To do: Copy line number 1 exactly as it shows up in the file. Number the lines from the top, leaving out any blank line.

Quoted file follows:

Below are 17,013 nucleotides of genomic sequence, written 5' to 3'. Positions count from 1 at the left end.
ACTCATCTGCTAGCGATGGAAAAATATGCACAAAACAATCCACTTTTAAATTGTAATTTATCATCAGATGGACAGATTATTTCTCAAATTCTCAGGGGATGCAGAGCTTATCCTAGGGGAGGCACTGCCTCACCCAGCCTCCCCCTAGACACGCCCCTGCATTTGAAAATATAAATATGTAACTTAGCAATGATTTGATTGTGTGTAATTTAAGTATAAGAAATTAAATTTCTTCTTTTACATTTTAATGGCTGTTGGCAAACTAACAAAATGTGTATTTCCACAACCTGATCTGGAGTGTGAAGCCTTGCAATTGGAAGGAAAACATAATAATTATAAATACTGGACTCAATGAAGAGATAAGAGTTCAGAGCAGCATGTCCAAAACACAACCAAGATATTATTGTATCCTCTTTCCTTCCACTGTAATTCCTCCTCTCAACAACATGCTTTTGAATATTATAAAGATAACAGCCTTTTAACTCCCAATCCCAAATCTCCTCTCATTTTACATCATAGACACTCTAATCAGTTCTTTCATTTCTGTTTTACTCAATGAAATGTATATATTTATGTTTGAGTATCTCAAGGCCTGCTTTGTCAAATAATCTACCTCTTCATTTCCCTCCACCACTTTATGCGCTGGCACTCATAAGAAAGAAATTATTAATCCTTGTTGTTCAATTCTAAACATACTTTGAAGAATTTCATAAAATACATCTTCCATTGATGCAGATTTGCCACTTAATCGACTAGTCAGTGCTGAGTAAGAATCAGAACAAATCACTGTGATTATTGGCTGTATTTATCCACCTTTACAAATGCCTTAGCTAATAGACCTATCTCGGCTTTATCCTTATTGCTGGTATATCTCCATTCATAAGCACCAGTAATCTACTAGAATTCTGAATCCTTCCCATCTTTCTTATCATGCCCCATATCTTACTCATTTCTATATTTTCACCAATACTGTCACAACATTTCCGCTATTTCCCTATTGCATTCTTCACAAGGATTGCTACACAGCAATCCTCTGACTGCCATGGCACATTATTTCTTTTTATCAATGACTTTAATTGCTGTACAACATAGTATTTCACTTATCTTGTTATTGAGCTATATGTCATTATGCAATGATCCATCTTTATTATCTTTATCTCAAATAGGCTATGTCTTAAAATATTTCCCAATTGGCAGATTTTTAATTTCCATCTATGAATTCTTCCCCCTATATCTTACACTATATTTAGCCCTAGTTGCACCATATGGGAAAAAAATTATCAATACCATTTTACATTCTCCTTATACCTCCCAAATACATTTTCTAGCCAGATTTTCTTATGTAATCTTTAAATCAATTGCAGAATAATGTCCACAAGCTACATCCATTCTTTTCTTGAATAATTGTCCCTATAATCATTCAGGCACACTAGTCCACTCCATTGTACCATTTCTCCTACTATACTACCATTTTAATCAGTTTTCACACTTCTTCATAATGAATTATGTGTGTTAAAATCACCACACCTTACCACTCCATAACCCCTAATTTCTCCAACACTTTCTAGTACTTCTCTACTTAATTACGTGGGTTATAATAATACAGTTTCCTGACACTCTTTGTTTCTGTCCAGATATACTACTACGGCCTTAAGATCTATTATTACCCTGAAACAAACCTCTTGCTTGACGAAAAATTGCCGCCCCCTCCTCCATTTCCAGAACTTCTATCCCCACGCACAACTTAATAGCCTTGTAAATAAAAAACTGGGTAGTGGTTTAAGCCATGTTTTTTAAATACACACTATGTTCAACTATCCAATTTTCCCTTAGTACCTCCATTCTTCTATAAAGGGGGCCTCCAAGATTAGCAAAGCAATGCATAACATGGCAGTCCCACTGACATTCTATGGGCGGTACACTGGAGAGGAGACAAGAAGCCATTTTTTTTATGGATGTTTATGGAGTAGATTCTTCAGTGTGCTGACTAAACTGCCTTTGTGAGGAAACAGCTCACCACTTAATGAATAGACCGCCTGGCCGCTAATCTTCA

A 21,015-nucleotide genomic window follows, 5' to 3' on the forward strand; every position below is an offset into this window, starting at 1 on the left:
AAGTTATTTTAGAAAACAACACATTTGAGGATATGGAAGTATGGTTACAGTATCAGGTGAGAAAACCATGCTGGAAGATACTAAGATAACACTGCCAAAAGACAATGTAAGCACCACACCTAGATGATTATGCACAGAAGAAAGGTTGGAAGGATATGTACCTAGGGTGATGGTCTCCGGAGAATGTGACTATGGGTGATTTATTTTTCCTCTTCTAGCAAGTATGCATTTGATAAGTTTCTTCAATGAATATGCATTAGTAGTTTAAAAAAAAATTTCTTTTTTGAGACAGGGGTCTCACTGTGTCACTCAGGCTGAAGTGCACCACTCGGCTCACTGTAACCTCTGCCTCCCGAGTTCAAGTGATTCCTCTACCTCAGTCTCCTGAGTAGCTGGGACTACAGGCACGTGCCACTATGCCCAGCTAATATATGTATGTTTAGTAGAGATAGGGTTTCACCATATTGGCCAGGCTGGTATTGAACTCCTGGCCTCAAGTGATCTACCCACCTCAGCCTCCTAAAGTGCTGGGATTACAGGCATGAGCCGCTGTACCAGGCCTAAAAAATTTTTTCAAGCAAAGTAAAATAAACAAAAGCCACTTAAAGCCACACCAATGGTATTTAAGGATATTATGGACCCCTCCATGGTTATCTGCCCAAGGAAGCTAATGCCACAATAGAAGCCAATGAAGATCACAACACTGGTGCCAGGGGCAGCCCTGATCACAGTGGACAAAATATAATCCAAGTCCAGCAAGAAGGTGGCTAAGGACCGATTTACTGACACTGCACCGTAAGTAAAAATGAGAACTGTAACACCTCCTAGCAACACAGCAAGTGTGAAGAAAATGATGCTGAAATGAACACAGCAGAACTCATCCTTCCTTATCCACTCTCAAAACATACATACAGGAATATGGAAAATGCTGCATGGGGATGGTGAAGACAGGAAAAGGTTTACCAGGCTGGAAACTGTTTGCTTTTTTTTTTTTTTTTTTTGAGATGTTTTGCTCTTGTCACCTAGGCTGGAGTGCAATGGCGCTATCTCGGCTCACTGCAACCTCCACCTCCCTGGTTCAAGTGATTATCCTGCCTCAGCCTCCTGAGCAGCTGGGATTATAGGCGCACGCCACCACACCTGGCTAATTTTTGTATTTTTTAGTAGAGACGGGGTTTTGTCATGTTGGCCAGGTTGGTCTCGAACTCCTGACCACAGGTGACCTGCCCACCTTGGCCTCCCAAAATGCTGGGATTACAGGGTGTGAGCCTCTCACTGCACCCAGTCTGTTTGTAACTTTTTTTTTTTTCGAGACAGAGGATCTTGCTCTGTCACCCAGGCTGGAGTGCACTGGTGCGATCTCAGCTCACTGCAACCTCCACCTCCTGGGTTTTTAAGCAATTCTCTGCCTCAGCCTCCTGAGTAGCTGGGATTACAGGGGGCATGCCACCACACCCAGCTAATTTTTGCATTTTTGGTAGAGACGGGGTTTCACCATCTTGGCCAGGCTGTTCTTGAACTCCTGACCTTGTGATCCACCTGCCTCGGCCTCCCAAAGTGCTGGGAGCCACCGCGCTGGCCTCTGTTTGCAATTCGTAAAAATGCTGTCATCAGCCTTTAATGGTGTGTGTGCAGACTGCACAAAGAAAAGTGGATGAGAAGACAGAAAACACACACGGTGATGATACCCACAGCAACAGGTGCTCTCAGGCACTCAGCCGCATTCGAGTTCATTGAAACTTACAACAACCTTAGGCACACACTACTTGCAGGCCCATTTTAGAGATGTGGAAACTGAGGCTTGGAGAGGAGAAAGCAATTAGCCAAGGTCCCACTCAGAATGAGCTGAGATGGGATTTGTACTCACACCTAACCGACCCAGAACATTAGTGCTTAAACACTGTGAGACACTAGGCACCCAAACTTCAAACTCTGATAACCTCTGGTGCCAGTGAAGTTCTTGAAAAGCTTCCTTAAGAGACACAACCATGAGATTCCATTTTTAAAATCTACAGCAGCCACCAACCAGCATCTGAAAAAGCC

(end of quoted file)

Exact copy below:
Below are 17,013 nucleotides of genomic sequence, written 5' to 3'. Positions count from 1 at the left end.